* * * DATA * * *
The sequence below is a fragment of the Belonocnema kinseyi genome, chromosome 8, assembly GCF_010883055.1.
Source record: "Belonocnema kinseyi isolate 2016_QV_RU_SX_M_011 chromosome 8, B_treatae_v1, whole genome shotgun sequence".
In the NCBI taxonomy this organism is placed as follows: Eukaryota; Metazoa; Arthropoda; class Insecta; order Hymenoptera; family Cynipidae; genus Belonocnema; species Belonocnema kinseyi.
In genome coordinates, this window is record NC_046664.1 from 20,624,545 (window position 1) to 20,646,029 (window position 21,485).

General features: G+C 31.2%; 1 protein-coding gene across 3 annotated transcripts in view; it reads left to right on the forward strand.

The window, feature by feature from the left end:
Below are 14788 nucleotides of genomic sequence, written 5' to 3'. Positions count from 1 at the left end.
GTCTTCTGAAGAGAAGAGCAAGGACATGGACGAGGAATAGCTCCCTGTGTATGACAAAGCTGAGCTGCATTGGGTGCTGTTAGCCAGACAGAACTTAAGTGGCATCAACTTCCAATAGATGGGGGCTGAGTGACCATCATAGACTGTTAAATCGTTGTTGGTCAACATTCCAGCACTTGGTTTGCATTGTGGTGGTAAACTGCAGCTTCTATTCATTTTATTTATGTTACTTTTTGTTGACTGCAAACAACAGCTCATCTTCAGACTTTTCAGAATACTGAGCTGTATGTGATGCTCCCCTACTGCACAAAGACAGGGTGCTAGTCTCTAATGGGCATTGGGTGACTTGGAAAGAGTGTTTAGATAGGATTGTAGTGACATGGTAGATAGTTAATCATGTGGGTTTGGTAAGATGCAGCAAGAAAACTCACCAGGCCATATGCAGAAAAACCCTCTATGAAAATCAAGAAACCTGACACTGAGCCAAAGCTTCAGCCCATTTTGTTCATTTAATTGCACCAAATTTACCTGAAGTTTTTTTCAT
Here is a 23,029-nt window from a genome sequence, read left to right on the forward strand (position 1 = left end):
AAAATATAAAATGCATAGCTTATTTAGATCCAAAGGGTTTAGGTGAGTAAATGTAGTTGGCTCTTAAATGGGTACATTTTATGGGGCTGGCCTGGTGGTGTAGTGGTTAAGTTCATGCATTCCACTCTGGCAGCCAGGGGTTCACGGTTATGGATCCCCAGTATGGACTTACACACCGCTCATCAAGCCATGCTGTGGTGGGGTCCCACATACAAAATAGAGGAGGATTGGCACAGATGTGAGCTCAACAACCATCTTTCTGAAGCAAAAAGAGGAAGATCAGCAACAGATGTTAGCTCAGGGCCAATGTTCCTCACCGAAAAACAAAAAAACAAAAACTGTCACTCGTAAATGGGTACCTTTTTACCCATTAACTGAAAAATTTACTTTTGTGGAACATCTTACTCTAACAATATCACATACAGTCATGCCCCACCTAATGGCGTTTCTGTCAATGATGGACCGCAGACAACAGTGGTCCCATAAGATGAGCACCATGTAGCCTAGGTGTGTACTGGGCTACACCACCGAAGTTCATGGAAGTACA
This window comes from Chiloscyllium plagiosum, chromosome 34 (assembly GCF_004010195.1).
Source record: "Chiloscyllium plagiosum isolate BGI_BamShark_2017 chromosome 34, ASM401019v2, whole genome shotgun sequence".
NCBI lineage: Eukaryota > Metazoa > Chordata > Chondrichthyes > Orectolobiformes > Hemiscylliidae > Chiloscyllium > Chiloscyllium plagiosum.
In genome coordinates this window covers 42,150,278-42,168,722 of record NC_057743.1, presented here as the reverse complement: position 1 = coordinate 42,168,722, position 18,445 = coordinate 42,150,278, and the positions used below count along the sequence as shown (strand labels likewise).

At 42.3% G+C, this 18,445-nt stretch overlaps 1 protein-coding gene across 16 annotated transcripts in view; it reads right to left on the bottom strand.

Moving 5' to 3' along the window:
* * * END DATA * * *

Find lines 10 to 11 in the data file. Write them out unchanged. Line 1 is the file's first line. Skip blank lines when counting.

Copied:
AAAATATAAAATGCATAGCTTATTTAGATCCAAAGGGTTTAGGTGAGTAAATGTAGTTGGCTCTTAAATGGGTACATTTTATGGGGCTGGCCTGGTGGTGTAGTGGTTAAGTTCATGCATTCCACTCTGGCAGCCAGGGGTTCACGGTTATGGATCCCCAGTATGGACTTACACACCGCTCATCAAGCCATGCTGTGGTGGGGTCCCACATACAAAATAGAGGAGGATTGGCACAGATGTGAGCTCAACAACCATCTTTCTGAAGCAAAAAGAGGAAGATCAGCAACAGATGTTAGCTCAGGGCCAATGTTCCTCACCGAAAAACAAAAAAACAAAAACTGTCACTCGTAAATGGGTACCTTTTTACCCATTAACTGAAAAATTTACTTTTGTGGAACATCTTACTCTAACAATATCACATACAGTCATGCCCCACCTAATGGCGTTTCTGTCAATGATGGACCGCAGACAACAGTGGTCCCATAAGATGAGCACCATGTAGCCTAGGTGTGTACTGGGCTACACCACCGAAGTTCATGGAAGTACA
This window comes from Chiloscyllium plagiosum, chromosome 34 (assembly GCF_004010195.1).